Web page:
social media

You Are The Product, Stupid!

On and off there is this rant on social media about platform user interface, privacy and functionality changes. Every time Twitter, Facebook and other social networks introduce something new to their design or functionality, the user base goes berserk. So it happened recently with the new Twitter profile page, or the changed Facebook timeline, or even with Condoleezza Rice starting work at Dropbox.

For them, you are not a “user”, you ARE the product, dear! Or more correctly – the content YOU create on their platform. So you are the product and this product Facebook or Twitter sell to advertisers, not their platforms. So get over it and channel your disagreement towards making the content better!
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“Infographic Of The Day” Has A Brand New Look

“Infographic of the Day” is a tumblr-based blog I have been maintaining for more than 3 years now. Every day I am trying to offer a new visualization of data that I find interesting, compelling or simply useful to have a look at. As of today it features 1216 infographics and 432 followers.

At the very beginning I was only sharing infographics related to digital marketing in all its aspects – social media, search engine optimization, paid search, campaign management, information architecture and user experience, mobile marketing, e-commerce and so on. Then I started featuring other data visualization works on my blog – sports, health, humor and more. There are subscribers on my blog that appear to be appreciating the variety.
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The Meanings of a Favorite and Retweet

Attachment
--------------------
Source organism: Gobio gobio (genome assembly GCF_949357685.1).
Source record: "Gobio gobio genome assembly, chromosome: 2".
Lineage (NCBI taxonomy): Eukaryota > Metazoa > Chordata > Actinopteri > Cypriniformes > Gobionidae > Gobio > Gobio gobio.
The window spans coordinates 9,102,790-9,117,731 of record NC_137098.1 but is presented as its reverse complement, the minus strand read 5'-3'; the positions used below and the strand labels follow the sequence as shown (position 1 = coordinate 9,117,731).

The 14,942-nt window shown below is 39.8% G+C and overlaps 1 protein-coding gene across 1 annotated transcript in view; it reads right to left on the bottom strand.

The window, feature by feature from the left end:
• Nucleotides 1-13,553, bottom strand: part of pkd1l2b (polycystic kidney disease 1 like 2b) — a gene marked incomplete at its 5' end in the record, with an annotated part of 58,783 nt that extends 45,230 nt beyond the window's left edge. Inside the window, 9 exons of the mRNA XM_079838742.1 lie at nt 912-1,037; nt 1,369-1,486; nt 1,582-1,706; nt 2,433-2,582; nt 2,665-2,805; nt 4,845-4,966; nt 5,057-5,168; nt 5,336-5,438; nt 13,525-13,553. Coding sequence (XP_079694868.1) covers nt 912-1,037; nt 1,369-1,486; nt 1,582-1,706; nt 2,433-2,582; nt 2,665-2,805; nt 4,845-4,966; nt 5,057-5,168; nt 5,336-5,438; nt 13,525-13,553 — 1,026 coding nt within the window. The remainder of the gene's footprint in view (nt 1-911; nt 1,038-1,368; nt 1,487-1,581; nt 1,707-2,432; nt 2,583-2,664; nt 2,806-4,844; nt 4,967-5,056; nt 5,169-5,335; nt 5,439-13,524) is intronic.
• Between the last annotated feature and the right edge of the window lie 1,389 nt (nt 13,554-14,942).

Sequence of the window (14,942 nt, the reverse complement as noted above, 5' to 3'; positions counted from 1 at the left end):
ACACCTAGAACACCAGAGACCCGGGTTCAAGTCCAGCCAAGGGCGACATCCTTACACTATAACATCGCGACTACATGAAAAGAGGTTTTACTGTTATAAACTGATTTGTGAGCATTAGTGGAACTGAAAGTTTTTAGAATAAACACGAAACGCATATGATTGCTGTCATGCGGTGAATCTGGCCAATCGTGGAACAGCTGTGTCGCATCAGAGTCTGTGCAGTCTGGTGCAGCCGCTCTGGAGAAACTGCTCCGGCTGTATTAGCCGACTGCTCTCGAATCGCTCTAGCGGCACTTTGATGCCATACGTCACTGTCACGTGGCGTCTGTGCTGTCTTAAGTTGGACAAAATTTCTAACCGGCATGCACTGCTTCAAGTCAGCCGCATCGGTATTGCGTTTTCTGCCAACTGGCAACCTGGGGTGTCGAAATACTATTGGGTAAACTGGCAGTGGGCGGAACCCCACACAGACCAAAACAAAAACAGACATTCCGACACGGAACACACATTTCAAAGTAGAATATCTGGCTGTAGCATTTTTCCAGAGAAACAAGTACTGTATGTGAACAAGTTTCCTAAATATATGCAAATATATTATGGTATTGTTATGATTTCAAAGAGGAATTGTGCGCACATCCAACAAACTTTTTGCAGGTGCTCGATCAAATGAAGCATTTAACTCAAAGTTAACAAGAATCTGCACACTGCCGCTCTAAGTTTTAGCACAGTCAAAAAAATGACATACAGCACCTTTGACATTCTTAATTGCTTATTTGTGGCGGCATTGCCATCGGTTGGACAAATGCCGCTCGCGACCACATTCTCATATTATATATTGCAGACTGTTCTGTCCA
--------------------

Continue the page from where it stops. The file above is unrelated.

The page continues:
Twitter’s popularity in the past couple of years has grown exponentially. Although this platform is trying hard to position itself as a first choice for the news and media aficionados, it is just as much a communication platform. So, the offered Favorite and Retweet functionalities become major engagement trigger on this social network.

In the following lines I will be reflecting on the various meanings a Favorite and a Retweet bearing with their respective execution. I do that mostly from the position of an observer and one that experiments with communication types and strategies on Twitter. I find myself always fascinated by the way different wording, format, language or tone trigger different responses and a variety of social engagement approaches.
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On (B)Endorsements

Endorsements are a relatively new thing (at least on LinkedIn). There have been out there for people to prove the possession of particular skill that is verified by a third person. In the past, this was done by a letter of recommendation. Now, it is a button that says “ENDORSE”. One click it and you are done.

Yesterday, I gave my professor from school @elreiss a +Klout on “Pole Dancing”. Two weeks ago I endorsed @muiiio for “Chocolate”. And a week before that I verified @cipisec skill “Beer”. All these lads are Internet Marketing professionals. None of them is a recreational stripper, chocolate chef or a brewer. They are just guys with a sense of humor pinpointing an issue.
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The Foundation Of Personal Approach To Expatriate Messaging

Expatriate Messaging is a growing trend in a cross-channel communication greased up by the chain of tools available at to us today – technology, social platforms like Twitter, Facebook and LinkedIn and the likes, and naturally our human nature willing to communicate emotions and experiences.

As I blogged previously, “Part of the social graph each individual keeps is the ability to shift between channels as s/he pleases.” Yes, I am talking about the personal use of these channels. The brand one differs quite a bit, mainly because the user is the one that decides how to engage with the corporate communication, not the other way around. But this is a topic of another blog post that will come later. Now I will focus exclusively on the personal type of expatriate messaging.
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